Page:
Architects and Engineers Address Global Warming

April 6, 2014 – With atmospheric temperatures creeping upward from the tropics to the poles, air conditioning in dwellings and workplaces will be in great demand. The estimate from the Intergovernmental Panel on Climate Change states we will see a rise in energy demand around air conditioning from 300 Terawatt-hours in 2000 to 4,000 Terawatt-hours by 2050. That’s a growth factor of greater than 1,300%. Increased energy demand of course has implications for greenhouse gas emissions. So it will be increasingly important not to use carbon-based energy production because that will only raise GHG levels higher.

For existing buildings and homes this will mean significant retrofits. And for new buildings we will see the return of some old combined with new technologies to make living and working in these structures sustainable. Here are some of the old ideas and technologies that architects and engineers can implement:

 

  • Windows that open.
  • Floors designed with subterranean air flow.
  • Green roofs covered with earth and rock to replace aggregate and tar.
  • Painting roofs white to reflect heat.
  • Putting more of a building underground so less less of the structure gets exposed to the heat of the day.
  • Adding internal water features to cool the air.
  • Adding wind catchers, dating back to Arab and Persian architecture to provide natural ventilation.
  • Designing buildings with upper floors that lean into the streets around them just like in Tudor England to reduce the heat island effect common in urban areas.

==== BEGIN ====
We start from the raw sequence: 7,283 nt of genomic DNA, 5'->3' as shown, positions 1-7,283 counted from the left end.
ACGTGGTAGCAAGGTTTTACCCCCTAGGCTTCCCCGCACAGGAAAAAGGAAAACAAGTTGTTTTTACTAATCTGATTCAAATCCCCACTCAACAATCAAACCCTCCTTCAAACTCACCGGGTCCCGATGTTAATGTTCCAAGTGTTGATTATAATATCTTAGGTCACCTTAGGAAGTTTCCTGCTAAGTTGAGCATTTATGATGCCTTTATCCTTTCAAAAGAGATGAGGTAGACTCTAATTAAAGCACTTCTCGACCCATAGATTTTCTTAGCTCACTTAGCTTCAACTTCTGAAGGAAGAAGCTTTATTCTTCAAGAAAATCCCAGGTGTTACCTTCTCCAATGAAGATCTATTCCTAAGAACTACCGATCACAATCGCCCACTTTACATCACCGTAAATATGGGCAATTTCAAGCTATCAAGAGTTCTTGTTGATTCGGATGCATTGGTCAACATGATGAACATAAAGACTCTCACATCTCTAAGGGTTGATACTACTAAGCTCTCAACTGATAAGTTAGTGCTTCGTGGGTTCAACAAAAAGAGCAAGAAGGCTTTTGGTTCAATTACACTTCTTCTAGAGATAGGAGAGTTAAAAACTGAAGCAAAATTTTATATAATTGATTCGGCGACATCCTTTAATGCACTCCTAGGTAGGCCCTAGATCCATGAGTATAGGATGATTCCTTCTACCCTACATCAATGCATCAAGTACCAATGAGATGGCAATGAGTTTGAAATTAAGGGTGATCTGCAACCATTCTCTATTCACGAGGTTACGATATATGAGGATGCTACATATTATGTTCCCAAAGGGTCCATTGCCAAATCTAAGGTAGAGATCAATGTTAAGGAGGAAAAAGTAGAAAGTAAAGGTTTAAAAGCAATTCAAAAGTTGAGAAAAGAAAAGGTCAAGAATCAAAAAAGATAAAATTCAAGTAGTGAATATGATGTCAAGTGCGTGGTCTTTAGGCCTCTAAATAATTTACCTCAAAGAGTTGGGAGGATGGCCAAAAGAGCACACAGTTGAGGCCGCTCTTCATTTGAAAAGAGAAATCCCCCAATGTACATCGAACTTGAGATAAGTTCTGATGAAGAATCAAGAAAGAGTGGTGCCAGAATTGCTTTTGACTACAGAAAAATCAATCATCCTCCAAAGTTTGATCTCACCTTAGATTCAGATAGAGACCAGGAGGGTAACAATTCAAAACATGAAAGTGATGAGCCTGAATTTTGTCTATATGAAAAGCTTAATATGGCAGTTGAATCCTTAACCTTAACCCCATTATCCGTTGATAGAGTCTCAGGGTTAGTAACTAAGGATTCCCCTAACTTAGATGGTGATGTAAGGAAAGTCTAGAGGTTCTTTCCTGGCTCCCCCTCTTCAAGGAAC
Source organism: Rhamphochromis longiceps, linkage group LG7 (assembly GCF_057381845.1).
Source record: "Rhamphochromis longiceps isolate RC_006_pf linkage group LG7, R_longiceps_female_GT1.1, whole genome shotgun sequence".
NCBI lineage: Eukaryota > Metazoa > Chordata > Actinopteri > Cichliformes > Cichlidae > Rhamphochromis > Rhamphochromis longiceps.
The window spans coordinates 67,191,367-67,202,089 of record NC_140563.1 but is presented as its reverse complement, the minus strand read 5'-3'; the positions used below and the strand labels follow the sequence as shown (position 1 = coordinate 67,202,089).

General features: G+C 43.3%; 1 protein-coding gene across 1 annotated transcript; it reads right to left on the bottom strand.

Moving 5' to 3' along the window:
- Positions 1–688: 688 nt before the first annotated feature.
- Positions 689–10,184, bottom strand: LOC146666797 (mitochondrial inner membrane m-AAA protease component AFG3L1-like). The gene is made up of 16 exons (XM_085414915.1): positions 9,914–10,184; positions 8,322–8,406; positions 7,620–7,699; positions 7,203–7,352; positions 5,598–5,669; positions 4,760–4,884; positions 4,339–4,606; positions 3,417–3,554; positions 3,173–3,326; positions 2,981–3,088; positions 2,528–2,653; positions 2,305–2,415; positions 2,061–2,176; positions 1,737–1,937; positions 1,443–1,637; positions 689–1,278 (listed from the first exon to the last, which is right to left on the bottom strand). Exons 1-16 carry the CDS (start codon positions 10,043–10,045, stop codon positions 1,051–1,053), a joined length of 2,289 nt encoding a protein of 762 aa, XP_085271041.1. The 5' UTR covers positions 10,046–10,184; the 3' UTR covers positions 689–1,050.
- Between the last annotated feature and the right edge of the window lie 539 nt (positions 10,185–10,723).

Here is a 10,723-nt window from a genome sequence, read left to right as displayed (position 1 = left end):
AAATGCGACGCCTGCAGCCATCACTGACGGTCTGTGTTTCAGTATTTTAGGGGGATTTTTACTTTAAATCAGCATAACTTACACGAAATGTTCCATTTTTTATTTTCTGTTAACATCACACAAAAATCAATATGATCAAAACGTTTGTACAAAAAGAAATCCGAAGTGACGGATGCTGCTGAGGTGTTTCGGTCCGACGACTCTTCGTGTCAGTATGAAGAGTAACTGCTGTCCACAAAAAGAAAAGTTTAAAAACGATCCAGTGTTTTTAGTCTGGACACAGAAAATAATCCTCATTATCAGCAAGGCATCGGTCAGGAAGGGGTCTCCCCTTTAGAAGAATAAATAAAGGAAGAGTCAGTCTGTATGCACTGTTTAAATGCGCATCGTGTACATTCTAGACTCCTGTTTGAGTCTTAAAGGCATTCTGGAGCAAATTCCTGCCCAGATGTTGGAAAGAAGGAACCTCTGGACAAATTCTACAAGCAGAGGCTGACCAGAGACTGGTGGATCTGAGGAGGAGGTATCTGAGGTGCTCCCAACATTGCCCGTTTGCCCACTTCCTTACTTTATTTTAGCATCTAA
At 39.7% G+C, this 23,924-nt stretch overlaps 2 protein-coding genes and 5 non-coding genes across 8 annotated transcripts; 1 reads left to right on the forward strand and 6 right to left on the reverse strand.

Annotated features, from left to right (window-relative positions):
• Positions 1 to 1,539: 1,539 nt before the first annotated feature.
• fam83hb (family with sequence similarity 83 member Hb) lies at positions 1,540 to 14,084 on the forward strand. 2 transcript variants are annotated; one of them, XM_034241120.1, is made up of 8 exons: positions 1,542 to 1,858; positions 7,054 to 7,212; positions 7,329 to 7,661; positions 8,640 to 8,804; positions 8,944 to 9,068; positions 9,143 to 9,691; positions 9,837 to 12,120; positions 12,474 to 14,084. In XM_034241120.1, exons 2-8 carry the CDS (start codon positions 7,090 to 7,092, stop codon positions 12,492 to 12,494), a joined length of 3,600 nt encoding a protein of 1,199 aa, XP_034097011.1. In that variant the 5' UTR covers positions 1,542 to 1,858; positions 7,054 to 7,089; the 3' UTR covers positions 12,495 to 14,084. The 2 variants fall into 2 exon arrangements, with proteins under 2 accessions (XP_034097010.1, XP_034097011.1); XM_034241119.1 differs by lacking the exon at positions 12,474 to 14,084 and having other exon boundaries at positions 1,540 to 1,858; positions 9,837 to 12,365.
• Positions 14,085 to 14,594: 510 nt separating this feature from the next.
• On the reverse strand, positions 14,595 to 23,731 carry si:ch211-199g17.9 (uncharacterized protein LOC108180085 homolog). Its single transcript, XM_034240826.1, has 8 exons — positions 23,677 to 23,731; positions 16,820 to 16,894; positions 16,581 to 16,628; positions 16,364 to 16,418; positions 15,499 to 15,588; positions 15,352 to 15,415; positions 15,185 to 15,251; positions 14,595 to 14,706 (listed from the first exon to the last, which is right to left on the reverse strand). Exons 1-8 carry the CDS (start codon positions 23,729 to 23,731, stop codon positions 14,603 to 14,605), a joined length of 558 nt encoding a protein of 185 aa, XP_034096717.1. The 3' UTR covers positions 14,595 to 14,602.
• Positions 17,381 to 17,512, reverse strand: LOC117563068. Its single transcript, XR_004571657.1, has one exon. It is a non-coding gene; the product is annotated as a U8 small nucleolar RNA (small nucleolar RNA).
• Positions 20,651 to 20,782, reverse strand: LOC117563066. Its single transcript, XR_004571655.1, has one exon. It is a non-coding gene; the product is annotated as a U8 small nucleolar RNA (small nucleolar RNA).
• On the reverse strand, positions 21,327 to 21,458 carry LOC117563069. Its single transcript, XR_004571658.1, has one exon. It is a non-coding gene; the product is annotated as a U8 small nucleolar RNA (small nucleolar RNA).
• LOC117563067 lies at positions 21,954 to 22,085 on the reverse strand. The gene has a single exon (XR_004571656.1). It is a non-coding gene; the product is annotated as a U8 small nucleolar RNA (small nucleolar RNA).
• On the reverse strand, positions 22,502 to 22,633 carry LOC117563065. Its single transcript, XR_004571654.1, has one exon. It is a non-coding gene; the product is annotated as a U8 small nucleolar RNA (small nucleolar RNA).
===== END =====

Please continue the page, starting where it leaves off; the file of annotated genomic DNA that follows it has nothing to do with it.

• Plant walls to clean the air of toxins, removing CO2 and adding oxygen and water vapor to the internal environment.

 

 

Architecting for cool buildings

 

Buildings and housing with these design features (some seen above) will allow for much freer air flow. They will not be the tightly sealed structures that dominate our urban landscapes today. They will not be traps for mold, and the cost to keep them cool in the summer heat will lessen considerably.

Add to these old technologies a few new wrinkles and we should see internal environments stay cool with far less energy. These new technology wrinkles include:

 

  • Smart building sensors that monitor the building’s temperature continuously throughout the day to maximize the cooling that can be gained from non-energy generated sources.
  • Autonomous controls for operating windows, vents and other air movement technologies to distribute cool air throughout the building on hot days.
  • Chemical and organic-based scrubbers that remove GHGs and toxins from internal building air.
  • Passive geothermal systems that circulate warm air underground where it naturally cools and then recirculates within the building.
  • Deep water cooling systems that circulate below-the-surface water from nearby lakes, rivers, seas and oceans into nearby buildings to cool them.
  • Using solar photovoltaic panels to provide energy while shading the roofs of buildings and homes.

 

Masdar City (seen below) in the United Arab Emirates has been designed to incorporate the old and the new engineering and architecture to create significant energy efficiencies. Begun in 2006 the city located in the desert is being designed to maximize the use of renewable energy sources while using novel engineering in its structures to minimize energy use. If successful it will be a model for the planet as we adapt our living and working accommodations to climate change.

 

night-shot-of-masdar-city


Len Rosen lives in Toronto, Ontario, Canada. He is a researcher and writer who has a fascination with science and technology. He is married with a daughter who works in radio, and a miniature red poodle who is his daily companion on walks of discovery. More...

Advertisement